Transportation/Network Flow/LP Problem Solver

This web app solves a Transportation problem*, a Network Minimum Costs Flow problem* or a generic Linear Programming (LP) problem using the Simplex method. It offers handy input formats to setup your Transport or Network problem. Solving a transportation problem with 2500 decision variables (10 supply locations × 250 demand locations) takes approx. 5 seconds, with 5000 decision variables approx. 25 seconds.

* Input for a Transportation problem or Network problem is first transformed into a standard LP Simplex tableau, then solved.
 
Add transportation problem specifics to the solution
1. Solve transportation problem
TRANSPORTATION PROBLEM (semicolon or tab separated)
1st row = supply       1st column = demand       All other cells = transport cost per quantity
In this case, demand should be met by supply against minimal transportation costs. The table below shows demand, supply and the transportation cost per quantity for each supply-demand connection. Note that total demand equals total supply (no requirement as such). With r referring to row, and c to column, and Xrc to the transport quantity from Supplyr  to Demandc, the LP problem can be formulated as:

Minimize Σ quantityrc × costrc   , subject to

Σ 1 × Xrc ≥ Demandc ∀ c
c

Σ 1 × Xrc ≤ Supplyr ∀ r
r

Demo data

COST PER
QUANTITY
 SUPPLY
141516189471520232
DEMAND4033435633618457955929189585
14285234805283440325957330796600
26431965600241190417117916631436
18763719550396200619689514108874
10484933792607322548851715802272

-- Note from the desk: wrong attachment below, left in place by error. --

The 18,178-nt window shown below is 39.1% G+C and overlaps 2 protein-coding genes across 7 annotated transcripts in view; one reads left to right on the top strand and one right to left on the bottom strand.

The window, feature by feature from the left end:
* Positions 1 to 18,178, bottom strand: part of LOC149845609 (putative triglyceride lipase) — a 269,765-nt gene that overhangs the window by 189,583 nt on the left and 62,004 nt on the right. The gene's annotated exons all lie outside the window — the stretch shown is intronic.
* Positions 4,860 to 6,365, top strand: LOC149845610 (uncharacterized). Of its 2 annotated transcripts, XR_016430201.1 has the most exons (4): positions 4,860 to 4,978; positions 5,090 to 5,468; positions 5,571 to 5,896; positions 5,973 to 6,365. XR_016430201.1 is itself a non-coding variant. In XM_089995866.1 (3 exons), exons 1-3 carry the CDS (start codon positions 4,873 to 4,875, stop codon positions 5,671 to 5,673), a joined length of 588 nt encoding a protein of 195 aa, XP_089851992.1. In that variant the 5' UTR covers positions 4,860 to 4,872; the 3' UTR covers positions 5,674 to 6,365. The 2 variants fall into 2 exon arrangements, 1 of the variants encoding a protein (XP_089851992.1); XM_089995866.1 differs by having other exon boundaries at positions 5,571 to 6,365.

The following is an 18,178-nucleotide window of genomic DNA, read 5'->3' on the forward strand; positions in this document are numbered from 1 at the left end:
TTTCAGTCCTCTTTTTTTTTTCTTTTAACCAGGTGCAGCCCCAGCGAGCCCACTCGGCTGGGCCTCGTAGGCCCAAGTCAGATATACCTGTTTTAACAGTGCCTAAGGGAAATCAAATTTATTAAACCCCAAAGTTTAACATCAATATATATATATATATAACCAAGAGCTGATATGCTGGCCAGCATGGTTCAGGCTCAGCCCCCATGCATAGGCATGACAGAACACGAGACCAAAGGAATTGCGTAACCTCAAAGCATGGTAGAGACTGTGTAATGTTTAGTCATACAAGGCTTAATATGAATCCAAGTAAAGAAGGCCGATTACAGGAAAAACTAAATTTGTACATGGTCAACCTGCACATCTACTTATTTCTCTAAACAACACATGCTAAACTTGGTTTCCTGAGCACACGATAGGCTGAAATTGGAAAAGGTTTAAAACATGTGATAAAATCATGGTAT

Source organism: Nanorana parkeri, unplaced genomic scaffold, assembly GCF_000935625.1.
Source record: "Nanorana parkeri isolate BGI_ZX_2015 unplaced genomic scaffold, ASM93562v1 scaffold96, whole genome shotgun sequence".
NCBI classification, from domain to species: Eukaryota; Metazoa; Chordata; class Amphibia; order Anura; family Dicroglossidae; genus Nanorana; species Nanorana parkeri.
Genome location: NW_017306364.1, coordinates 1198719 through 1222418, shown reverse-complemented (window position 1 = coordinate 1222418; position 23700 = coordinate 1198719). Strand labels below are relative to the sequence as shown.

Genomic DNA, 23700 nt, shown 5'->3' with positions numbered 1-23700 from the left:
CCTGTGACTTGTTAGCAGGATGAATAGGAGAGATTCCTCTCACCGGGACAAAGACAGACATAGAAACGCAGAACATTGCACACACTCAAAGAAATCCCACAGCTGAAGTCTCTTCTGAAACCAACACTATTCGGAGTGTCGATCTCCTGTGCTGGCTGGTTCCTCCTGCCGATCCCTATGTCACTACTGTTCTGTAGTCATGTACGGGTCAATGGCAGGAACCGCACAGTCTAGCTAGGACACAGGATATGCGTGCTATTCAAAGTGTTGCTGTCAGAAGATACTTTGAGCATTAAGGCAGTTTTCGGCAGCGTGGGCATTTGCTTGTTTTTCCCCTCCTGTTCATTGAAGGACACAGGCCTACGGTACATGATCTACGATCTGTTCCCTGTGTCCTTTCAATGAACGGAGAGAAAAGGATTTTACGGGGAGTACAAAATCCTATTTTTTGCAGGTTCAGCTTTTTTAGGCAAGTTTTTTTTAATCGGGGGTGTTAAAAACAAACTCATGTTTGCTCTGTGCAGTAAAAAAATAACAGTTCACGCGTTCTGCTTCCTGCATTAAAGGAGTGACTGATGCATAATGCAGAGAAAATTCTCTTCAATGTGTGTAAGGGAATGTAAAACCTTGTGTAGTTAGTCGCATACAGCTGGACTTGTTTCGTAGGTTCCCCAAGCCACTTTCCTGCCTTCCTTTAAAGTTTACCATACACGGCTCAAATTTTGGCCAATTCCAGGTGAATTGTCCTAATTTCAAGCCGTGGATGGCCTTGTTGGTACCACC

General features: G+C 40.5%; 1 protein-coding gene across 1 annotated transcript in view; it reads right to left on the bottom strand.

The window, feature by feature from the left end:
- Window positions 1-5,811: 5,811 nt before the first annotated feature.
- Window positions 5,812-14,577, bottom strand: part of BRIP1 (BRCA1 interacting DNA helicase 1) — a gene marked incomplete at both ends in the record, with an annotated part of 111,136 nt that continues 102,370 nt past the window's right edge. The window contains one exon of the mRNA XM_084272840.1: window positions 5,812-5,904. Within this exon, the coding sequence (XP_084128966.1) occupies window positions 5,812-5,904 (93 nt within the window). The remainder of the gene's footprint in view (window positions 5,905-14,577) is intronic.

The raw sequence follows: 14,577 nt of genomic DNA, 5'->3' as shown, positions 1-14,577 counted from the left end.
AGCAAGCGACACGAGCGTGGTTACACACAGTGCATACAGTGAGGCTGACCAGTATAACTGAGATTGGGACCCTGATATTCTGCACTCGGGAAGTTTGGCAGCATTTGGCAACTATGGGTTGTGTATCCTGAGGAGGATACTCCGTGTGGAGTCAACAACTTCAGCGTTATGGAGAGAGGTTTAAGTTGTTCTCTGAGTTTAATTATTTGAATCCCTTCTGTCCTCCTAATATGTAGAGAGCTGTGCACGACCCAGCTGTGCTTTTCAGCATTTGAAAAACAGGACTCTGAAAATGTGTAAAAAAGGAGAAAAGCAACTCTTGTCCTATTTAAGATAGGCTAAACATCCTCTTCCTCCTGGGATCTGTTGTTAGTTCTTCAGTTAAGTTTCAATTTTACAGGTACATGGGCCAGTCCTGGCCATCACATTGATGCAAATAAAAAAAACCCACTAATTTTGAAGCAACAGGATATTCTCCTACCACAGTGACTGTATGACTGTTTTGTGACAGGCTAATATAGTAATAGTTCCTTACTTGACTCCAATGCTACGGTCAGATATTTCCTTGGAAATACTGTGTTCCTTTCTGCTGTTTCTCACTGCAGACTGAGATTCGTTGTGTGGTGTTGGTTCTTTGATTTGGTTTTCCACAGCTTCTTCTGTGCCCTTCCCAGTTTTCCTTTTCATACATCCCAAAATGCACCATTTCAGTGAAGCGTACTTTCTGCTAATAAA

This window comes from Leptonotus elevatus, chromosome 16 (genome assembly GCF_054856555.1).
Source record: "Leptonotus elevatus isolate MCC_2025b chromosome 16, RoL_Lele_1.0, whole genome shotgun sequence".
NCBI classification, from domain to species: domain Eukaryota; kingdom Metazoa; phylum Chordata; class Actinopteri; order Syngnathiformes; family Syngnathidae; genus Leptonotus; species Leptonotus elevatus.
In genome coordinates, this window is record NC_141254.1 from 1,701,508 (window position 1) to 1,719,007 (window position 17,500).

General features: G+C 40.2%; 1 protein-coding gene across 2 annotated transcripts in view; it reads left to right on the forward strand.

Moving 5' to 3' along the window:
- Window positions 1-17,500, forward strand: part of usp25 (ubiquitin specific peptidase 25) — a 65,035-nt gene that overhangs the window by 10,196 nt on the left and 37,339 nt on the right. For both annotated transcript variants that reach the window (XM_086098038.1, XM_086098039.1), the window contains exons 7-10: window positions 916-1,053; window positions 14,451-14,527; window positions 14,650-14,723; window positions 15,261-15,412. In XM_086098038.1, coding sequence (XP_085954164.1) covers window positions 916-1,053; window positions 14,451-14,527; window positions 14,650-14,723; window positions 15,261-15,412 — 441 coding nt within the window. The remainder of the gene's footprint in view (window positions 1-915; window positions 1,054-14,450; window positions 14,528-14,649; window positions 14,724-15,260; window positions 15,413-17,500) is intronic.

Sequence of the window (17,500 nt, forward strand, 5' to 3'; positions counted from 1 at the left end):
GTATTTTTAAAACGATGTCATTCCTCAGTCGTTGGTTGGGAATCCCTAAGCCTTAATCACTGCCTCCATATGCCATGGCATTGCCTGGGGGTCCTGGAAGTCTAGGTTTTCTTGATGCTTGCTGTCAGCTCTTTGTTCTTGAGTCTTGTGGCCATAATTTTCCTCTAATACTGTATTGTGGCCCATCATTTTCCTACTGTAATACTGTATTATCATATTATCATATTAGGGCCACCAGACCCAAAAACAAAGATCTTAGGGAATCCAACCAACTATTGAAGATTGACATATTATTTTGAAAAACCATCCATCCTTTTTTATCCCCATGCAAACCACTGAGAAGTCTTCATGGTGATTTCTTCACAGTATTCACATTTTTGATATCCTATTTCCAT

3081661122579851425841481500903
1889939116515565723175773048282
892232066138726760150891483407
4316504123587938706382729547310
675137825754140323229592571914
6117706414674275703395315115891
12498898858498187411717353560368
18169470643433132652898719555444
2840336860577112292422294411474
2093556944363952354960415409791
32753614610426136578118335751494
208357210857024194665176279040
3616783896329936290843395045
2851765791479678811173364930593
2746440747392946456560462798462

Optimal quantities: total costs are 102587

OPTIMAL
QUANTITIES
 SUPPLY
141516189471520232
DEMAND40492223
14194
2626
1818
1010
301614
1818
88
44
66
66
1212
18711
22
20713
3232
2020
3636
2828
22
Add network problem specifics to the solution
2. Solve network minimum costs flow problem
NETWORK FLOW PROBLEM (semicolon or tab separated)
NODESARCS
NodeID; Supply_Min*; Supply_Max*; Costs_In; Costs_Out; Throughput_Min; Throughput_MaxArcID; From_NodeID; To_NodeID; Costs; Flow_Min; Flow_Max
* Supply >0 = supply node, <0 = demand node, 0 = balanced througput node

Intro

You can define a netwok consisting of nodes and arcs. The decision variables in this type of problem are the arc quantities. Each arc has a cost per quantity (e.g. transportation costs), a lowerbound (minimum flow quantity) and upperbound (maximum flow quantity). Each node has supply quantity (demand = negative supply).

Demo case

The graph below shows a minimum cost flow problem. The arcs are labeled with pairs of numbers: the first number is the capacity and the second number is the cost. The number in parentheses next to a node represent supply or demand. Node 0 is a supply node that supplies 20, while nodes 3 and 4 are demand nodes (or: sink nodes) that demand 5 and 15 respectively (demand = negative supply).



Advanced node modeling options

For modeling convenience this web app offers advanced node modeling options: